Ernst Röhm

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Adolf Hitler with Ernst Röhm.

Ernst Röhm (November 28, 1887 – July 1, 1934) - was a friend of Adolf Hitler and an early member of the Nazi Party, one of the key architects behind the rise of it.[1] He was co-founder of and later became Supreme Commander of the Sturmabteilung ("Storm Battalion") or SA.[2] He was also one of the many homosexuals who made up the higher echelons of the Nazis.[3]

Röhm had been in the military since 1906. During World War I he was twice wounded in combat and later was awarded the Iron Cross First Class. After World War I he was a member of the Socialist terror organization known as the Iron Fist. In 1919, Röhm joined the German Workers' Party, which soon became known as the Nationalsozialistche Deutsche Arbeiterpartei (National Socialist German Worker's Party - Nazi Party).[4] Many of the first party meetings took place in a beer hall that catered to homosexuals, the Bratwurstgloeckl.[5]

Röhm also formed a para-military nationalist group known as the Reichskriegsflagge (Imperial War Flag). In November 1923, the Reichskriegsflagge, in which Heinrich Himmler was a member, joined with the Nazi Party in the Beer Hall Putsch—the unsuccessful attempt by Hitler to seize power in Munich. In the aftermath, Röhm, Hitler and several others were tried, and convicted of treason.[6] However, Röhm's sentence was suspended. In 1927, German Communists leaked some of Röhm's letters which revealed his sexuality to the public and caused some loss of popularity for the Nazis at that time.[7] A similar leak would later occur by the Social Democrats during the 1932 elections, this time detailing letters pertaining to Röhm and a male doctor regarding their mutual homosexual natures, which likewise created massive scandal for Hitler and the Nazi Party as a result.[8] According to the historian Louis Snyder, largely because of Röhm's homosexuality, he also had ambitions of projecting a new social order where homosexuality, akin to Sparta, would be regarded as human behavior of high reputation, and as such often flaunted his homosexuality in public and insisted his SA minions do the same. Indeed, an openly gay lifestyle that defied bourgeois and middle class convention was one of the main attractions and recruiting tools of the Nazi party. He also believed that homosexuals had more aptness for bullying and aggression than heterosexuals, and thus tended to promote homosexuals into the high ranks of the SA. Contemporaneous accounts from polite society characterized the open homosexuality of Nazis as crude and a throwback to a less civilized era. On a similar note, he also tended to promote his homosexual friends to high posts, and helmed homosexual parties.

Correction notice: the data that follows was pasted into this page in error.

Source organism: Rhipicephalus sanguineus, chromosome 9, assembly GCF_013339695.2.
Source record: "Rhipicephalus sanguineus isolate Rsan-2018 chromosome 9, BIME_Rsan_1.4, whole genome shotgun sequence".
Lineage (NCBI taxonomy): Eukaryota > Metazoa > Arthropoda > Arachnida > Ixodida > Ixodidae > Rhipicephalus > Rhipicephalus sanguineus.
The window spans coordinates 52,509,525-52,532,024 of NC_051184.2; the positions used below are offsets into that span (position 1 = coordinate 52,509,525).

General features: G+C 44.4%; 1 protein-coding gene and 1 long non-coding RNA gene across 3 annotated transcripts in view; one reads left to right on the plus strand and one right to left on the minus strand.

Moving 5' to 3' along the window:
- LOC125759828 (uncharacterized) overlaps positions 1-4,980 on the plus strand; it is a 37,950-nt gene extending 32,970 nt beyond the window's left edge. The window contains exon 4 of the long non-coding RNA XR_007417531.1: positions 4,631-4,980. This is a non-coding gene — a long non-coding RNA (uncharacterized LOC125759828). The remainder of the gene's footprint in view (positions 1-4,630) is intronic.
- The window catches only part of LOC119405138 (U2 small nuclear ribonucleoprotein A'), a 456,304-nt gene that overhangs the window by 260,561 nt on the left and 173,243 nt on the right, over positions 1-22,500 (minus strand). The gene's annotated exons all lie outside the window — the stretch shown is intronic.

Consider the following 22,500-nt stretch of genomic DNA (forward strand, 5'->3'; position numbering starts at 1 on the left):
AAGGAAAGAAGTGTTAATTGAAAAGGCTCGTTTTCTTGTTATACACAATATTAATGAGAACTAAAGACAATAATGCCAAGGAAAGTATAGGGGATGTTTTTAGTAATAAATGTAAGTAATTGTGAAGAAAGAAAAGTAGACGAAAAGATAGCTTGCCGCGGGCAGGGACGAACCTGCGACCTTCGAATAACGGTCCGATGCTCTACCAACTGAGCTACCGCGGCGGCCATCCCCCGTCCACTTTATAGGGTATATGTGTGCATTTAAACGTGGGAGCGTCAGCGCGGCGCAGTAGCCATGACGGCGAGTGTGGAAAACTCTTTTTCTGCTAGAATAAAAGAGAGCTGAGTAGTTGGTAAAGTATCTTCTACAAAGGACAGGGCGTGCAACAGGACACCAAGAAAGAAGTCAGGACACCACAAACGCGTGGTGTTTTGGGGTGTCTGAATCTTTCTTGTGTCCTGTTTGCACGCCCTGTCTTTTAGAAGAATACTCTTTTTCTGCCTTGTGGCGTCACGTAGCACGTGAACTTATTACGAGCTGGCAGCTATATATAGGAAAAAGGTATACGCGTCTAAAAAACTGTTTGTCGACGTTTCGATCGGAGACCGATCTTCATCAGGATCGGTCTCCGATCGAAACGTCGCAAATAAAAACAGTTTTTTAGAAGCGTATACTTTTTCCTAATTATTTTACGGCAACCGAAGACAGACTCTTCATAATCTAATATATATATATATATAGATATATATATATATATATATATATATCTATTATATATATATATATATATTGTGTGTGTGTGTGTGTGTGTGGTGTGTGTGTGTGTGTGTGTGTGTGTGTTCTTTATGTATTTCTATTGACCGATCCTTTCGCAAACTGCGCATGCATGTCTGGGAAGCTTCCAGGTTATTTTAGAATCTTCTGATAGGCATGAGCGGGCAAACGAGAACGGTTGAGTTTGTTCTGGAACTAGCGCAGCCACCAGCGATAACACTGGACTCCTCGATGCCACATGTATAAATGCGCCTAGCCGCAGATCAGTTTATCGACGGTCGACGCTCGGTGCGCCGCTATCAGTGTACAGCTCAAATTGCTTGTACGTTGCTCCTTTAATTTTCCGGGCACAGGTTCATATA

During the early 1930s, Röhm's SA, with 2.9 million members, was a much larger and more powerful part of the Nazi Party than Himmler's SS ("blackshirts"). That suddenly changed in June 1934 as a result of a power struggle between the SA, which had a more radical vision than Hitler would tolerate, and a coalition of Himmler, Hermann Göring, the army and big business (see Military industrial complex). In particular, Röhm, a noted anti-Capitalist and hardline Socialist, desired for permanent, continuous revolution[9] (in a manner similar to Trotskyist ideology). The army, which by that point only had 100,000 members, feared the SA would absorb it into its ranks; which is what Röhm wanted to do. Himmler and Reinhard Heydrich prepared the list of Röhm's SA associates who were executed or imprisoned in the "Night of the Long Knives" which took place between June 30 and July 2, 1934.[10] Hitler had Röhm killed as well, for fear that he would be a rival in the near future, with Rohm arrogantly demanding that Hitler deal the killing blow when told to commit suicide via revolver in 10 minutes, only for two SS officers, including Dachau commander Theodor Eicke, to shoot him point blank, with Rohm's alleged last words being a declaration of Hitler as the Fuhrer, only for Eicke to angrily tell Rohm that it's too late for that.[11] Himmler and his SS gained enormously from the killings; the SS became its own branch and Himmler reported only to Hitler.[12]